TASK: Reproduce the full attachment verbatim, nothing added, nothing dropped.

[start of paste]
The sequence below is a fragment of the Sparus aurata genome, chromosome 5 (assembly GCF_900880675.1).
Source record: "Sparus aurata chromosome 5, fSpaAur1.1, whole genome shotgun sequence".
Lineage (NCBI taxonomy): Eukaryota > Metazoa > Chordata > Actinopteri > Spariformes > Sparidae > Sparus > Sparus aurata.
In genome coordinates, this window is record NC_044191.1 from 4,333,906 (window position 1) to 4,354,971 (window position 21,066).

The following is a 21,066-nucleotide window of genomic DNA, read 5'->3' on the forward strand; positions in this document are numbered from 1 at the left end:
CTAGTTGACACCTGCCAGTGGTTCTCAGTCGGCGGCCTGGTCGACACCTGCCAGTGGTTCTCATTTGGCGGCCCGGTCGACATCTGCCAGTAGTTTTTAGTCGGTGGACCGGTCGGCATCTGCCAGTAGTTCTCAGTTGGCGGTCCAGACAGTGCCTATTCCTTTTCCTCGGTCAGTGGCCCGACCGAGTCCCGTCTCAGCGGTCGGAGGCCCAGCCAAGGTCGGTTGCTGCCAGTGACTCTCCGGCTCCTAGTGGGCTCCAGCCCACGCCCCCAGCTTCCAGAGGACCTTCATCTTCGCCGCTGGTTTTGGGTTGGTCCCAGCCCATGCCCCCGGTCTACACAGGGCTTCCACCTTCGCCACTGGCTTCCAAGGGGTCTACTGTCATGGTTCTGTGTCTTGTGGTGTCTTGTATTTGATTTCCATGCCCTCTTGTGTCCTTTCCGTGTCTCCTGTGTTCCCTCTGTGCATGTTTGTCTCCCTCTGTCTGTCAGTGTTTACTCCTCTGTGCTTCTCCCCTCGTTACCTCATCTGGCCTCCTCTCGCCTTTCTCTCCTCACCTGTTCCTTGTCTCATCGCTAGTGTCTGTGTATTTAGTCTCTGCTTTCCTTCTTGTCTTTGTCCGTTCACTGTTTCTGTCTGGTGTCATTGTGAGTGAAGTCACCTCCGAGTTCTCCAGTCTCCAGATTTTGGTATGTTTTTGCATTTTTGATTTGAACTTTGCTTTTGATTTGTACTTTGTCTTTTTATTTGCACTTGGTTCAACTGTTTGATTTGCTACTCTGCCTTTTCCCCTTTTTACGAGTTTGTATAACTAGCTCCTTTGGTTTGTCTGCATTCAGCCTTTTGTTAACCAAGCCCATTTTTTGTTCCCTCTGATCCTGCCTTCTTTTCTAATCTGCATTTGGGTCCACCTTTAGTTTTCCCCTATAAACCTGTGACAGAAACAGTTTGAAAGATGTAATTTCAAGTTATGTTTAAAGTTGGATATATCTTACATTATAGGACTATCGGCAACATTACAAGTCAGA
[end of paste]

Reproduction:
The sequence below is a fragment of the Sparus aurata genome, chromosome 5 (assembly GCF_900880675.1).
Source record: "Sparus aurata chromosome 5, fSpaAur1.1, whole genome shotgun sequence".
Lineage (NCBI taxonomy): Eukaryota > Metazoa > Chordata > Actinopteri > Spariformes > Sparidae > Sparus > Sparus aurata.
In genome coordinates, this window is record NC_044191.1 from 4,333,906 (window position 1) to 4,354,971 (window position 21,066).

The following is a 21,066-nucleotide window of genomic DNA, read 5'->3' on the forward strand; positions in this document are numbered from 1 at the left end:
CTAGTTGACACCTGCCAGTGGTTCTCAGTCGGCGGCCTGGTCGACACCTGCCAGTGGTTCTCATTTGGCGGCCCGGTCGACATCTGCCAGTAGTTTTTAGTCGGTGGACCGGTCGGCATCTGCCAGTAGTTCTCAGTTGGCGGTCCAGACAGTGCCTATTCCTTTTCCTCGGTCAGTGGCCCGACCGAGTCCCGTCTCAGCGGTCGGAGGCCCAGCCAAGGTCGGTTGCTGCCAGTGACTCTCCGGCTCCTAGTGGGCTCCAGCCCACGCCCCCAGCTTCCAGAGGACCTTCATCTTCGCCGCTGGTTTTGGGTTGGTCCCAGCCCATGCCCCCGGTCTACACAGGGCTTCCACCTTCGCCACTGGCTTCCAAGGGGTCTACTGTCATGGTTCTGTGTCTTGTGGTGTCTTGTATTTGATTTCCATGCCCTCTTGTGTCCTTTCCGTGTCTCCTGTGTTCCCTCTGTGCATGTTTGTCTCCCTCTGTCTGTCAGTGTTTACTCCTCTGTGCTTCTCCCCTCGTTACCTCATCTGGCCTCCTCTCGCCTTTCTCTCCTCACCTGTTCCTTGTCTCATCGCTAGTGTCTGTGTATTTAGTCTCTGCTTTCCTTCTTGTCTTTGTCCGTTCACTGTTTCTGTCTGGTGTCATTGTGAGTGAAGTCACCTCCGAGTTCTCCAGTCTCCAGATTTTGGTATGTTTTTGCATTTTTGATTTGAACTTTGCTTTTGATTTGTACTTTGTCTTTTTATTTGCACTTGGTTCAACTGTTTGATTTGCTACTCTGCCTTTTCCCCTTTTTACGAGTTTGTATAACTAGCTCCTTTGGTTTGTCTGCATTCAGCCTTTTGTTAACCAAGCCCATTTTTTGTTCCCTCTGATCCTGCCTTCTTTTCTAATCTGCATTTGGGTCCACCTTTAGTTTTCCCCTATAAACCTGTGACAGAAACAGTTTGAAAGATGTAATTTCAAGTTATGTTTAAAGTTGGATATATCTTACATTATAGGACTATCGGCAACATTACAAGTCAGA